Unemployment and Domestic Violence: Theory and Evidence
While many commentators perceive unemployment to be a key risk factor for intimate partner violence, the empirical evidence remains limited. We combine individual-level data from the British Crime Survey (BCS) with local labor market data to estimate the effects of total and gender-specific unemployment rates on domestic violence. The analysis uses the substantial variation in the increase in unemployment across areas, gender, and age-groups associated with the onset of the latest recession. Our main specification links a woman's risk of being abused to the unemployment rate among females and males in her local area and age group. Our results suggest that male and female unemployment have opposite-signed effects on domestic violence: while female unemployment increases the risk abuse, unemployment among males has the opposite effect. The result is shown to be robust to the inclusion of a wide set of control and also remains when we instrument for male and female unemployment using shift-share indices of labor demand. We argue that our findings are consistent with a theory of domestic violence in which (i) marriage provides insurance against employment risk through the pooling of resources, and (ii) a woman does not know the violent predisposition of her partner but infers it from his behavior. When the male partner face a high risk of unemployment, a potentially abusive husband strategically conceals his type as he has an economic incentive to avoid divorce and the associated loss of spousal insurance. However, when the female spouse faces a high risk of unemployment, her expected financial dependency on her partner prompts a husband with violent predisposition to reveal his abusive nature.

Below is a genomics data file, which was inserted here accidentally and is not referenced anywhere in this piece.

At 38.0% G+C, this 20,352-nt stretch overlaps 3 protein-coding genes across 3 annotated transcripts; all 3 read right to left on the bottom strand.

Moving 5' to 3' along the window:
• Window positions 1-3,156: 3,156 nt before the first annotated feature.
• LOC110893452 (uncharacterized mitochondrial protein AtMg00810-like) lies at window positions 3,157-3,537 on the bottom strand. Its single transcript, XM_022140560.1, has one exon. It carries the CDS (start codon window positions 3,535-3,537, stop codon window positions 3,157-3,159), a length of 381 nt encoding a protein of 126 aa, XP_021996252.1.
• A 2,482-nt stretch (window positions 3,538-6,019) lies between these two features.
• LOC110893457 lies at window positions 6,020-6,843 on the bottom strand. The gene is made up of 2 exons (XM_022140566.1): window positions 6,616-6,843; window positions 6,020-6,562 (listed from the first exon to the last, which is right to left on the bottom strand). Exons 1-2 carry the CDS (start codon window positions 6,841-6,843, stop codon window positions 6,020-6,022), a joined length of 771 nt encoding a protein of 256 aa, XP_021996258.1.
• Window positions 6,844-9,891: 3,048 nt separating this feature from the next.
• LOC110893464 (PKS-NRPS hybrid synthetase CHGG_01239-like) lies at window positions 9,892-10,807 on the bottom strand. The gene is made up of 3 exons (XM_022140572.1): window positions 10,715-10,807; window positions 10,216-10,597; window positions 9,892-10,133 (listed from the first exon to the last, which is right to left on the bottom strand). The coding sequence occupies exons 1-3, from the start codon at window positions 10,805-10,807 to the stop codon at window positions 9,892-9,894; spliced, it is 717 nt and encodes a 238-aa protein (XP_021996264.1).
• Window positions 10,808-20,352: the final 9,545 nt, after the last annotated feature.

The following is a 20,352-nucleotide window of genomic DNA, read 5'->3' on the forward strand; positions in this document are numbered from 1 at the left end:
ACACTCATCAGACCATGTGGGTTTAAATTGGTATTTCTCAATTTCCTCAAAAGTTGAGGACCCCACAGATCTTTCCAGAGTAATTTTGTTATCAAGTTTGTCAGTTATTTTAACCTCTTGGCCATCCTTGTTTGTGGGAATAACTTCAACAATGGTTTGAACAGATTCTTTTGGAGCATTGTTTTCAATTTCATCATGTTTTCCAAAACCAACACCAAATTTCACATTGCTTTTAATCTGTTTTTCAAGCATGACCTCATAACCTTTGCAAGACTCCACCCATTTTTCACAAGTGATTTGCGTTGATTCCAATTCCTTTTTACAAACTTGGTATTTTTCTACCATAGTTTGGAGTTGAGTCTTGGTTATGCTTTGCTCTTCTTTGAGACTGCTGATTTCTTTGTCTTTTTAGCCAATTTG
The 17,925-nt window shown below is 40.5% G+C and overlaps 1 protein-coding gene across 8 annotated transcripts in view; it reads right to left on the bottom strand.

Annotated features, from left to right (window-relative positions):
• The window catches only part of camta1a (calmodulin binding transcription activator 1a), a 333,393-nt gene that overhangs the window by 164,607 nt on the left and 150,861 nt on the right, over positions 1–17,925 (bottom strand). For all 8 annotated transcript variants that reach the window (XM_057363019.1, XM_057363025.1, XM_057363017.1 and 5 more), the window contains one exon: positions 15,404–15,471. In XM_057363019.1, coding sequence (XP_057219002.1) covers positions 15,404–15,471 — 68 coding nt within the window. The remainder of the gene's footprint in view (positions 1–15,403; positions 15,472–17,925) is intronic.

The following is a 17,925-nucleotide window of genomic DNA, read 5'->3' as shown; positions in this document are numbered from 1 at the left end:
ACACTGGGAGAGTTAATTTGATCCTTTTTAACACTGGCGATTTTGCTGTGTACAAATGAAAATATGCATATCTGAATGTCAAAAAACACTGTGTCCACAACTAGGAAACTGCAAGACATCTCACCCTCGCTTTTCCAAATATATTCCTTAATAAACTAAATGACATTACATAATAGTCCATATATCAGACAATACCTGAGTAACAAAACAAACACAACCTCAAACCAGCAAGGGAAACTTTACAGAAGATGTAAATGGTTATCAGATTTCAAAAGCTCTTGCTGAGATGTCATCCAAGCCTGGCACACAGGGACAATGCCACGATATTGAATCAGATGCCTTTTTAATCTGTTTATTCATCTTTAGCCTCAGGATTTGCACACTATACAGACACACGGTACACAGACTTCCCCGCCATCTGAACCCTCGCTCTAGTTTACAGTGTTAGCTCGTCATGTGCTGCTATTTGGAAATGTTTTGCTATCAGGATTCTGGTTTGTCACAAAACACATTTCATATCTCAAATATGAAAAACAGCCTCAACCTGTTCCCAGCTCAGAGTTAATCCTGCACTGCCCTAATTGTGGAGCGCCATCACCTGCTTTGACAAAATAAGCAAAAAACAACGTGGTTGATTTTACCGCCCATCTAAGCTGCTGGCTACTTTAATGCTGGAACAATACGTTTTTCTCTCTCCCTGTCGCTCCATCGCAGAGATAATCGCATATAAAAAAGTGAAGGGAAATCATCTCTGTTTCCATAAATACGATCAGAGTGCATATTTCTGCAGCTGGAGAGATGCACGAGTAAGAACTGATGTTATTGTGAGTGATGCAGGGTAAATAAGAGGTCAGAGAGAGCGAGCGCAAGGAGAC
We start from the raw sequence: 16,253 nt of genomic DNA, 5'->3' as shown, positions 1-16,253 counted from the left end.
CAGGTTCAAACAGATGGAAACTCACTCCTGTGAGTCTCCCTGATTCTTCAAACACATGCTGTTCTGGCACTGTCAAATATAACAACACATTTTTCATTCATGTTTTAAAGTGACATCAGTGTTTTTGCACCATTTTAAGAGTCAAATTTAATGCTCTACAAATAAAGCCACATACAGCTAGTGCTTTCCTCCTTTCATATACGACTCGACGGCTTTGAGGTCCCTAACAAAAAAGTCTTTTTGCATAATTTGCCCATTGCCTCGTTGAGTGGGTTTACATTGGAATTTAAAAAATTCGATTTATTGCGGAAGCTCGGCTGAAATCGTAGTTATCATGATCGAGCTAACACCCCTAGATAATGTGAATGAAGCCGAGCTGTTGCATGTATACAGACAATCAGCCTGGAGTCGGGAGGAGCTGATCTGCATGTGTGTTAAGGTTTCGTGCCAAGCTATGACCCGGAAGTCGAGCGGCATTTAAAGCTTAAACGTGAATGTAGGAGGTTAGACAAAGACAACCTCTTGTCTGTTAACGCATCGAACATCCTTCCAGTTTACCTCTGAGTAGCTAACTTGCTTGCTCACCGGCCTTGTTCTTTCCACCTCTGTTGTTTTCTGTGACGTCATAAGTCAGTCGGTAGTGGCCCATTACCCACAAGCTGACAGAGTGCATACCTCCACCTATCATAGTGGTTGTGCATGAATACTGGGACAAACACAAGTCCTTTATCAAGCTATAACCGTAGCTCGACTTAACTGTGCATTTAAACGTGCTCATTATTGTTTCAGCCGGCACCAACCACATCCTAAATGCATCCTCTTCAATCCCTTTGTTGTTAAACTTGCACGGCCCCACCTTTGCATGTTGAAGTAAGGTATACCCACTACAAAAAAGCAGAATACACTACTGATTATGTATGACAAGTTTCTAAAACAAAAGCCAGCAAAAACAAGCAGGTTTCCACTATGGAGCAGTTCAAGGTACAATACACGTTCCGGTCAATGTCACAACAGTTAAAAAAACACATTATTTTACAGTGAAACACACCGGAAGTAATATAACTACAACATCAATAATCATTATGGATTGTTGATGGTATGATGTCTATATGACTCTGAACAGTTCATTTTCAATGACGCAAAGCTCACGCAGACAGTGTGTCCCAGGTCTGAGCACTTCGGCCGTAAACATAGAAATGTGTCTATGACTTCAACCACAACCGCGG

|Date of creation:||2013|
|Contact details of provider:|| Web page: http://www.socialpolitik.org/|
More information through EDIRC
Please report citation or reference errors to , or , if you are the registered author of the cited work, log in to your RePEc Author Service profile, click on "citations" and make appropriate adjustments.:
- David Card & Gordon B. Dahl, 2011.